All about Advent: its history and meaning

All about Advent: its history and meaning - an infographic about the meaning of the advent candles

Advent, the period of preparation for Christmas and the celebration of the birth of Jesus, begins on the Sunday nearest to 30th November.

We know that the Advent period focuses on expectation and imagine it to serve as an anticipation of Christ’s birth in the period running up to Christmas. And indeed this is so – but there’s more to it than that. Isn’t there always? As this article about Advent on explains:

The History of Advent

The word Advent comes from the Latin adventus meaning coming. This is turn is a translation of the Greek word ‘parousia’. Scholars believe that, during the 4th and 5th centuries, in Spain and Gaul, Advent was a season of preparation. Preparations for the baptism of new Christians during the January feast of Epiphany – ‘the celebration of God’s incarnation represented by the visit of the Magi to the baby Jesus his baptism in the Jordan River by John the Baptist and his first miracle at Cana.

During this time Christians experienced a penitential season similar to Lent in order to prepare for this celebration. There wasn’t originally any connection between Advent and Christmas. his had changed by the 6th century when Roman Christians associated Advent with the coming of Christ – but not his first ‘coming’ in the manger in Bethlehem but his second coming as the judge of the world. It took until the Middle Ages for the Advent season to form an explicit link to Christ’s first coming at Christmas.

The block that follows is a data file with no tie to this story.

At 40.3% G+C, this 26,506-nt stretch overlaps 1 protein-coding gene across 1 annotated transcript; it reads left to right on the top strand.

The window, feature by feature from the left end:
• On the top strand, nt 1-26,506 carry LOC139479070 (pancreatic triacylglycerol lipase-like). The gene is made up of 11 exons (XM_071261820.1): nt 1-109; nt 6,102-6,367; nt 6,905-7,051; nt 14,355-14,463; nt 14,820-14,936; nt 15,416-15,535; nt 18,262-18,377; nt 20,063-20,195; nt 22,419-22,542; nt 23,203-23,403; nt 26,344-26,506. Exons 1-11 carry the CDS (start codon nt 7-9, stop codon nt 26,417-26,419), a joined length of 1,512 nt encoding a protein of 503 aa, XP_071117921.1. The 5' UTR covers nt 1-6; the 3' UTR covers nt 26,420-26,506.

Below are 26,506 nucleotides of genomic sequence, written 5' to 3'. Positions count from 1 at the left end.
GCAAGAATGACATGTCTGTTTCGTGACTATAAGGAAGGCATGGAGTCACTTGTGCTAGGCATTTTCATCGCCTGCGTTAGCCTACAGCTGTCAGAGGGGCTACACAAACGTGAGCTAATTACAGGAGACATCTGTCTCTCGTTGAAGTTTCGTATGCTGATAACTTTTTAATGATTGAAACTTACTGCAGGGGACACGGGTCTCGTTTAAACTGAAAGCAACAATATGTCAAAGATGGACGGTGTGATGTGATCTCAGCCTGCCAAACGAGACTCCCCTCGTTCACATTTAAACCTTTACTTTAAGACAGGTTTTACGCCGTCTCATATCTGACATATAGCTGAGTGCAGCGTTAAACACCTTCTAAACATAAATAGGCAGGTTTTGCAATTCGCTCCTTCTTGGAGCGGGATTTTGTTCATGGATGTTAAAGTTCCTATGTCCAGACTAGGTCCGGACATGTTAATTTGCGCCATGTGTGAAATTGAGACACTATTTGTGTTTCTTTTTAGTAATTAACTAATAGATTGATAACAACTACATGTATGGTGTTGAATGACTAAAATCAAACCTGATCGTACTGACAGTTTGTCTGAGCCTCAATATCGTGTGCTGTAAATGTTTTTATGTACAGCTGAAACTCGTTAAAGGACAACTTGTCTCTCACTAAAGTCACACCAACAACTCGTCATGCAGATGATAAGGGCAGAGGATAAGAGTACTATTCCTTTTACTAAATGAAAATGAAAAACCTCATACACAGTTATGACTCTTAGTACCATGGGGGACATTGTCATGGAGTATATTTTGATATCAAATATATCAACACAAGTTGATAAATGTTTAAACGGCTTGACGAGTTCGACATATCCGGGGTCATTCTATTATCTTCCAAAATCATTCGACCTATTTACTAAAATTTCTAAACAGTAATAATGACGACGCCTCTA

And today

Advent as we know it now comprises the four Sundays leading up to Christmas. That’s when the new Christian year begins with the twelve-day Christmas celebration that runs from Christmas Eve to Epiphany on January 6th.

Nor it does it include any requirement to fast. It’s more a case of the opposite really – what with office parties and Christmas lunches and general over-indulgence.


The typical colours of Christmas are red, green, white, silver and gold. Yet it might surprise you to know that Advent features purple or dark blue and pink as well as a white central candle.

This website: explains more detail about the traditional symbolism of each candle.

The first Sunday of the season sees the lighting of the first purple candle. In remembrance of the prophets who foretold the birth of Christ, this candle often is called the Prophecy Candle. This candle represents hope or expectation in anticipation of the coming Messiah. Then each subsequent Sunday, sees an additional candle lit.

The second Advent Sunday is the day for lighting the second purple candle – typically representing love. Some traditions call this the ‘Bethlehem Candle,’ symbolizing Christ’s manger.

On the third Sunday the pink candle, often referred to as the Sheperd’s Candle, is lit. The fourth and last purple candle, often called the ‘Angel’s Candle represents peace and that’s lit on the fourth Sunday of Advent.

Christams Eve or Christmas Day is the time for lighting the white centre candle. Called the Christ Candle this one represents the life of Christ coming into the world.

And here’s one we made earlier

Those of us of a certain age here in the UK will have fond memories of the annual Advent crown they made on Blue Peter out of wire coat hangers covered in tinsel. I suspect the health and safety brigade long ago put a stop to that activity.

Wishing peace to all in this Advent season – whatever your beliefs.

See also:

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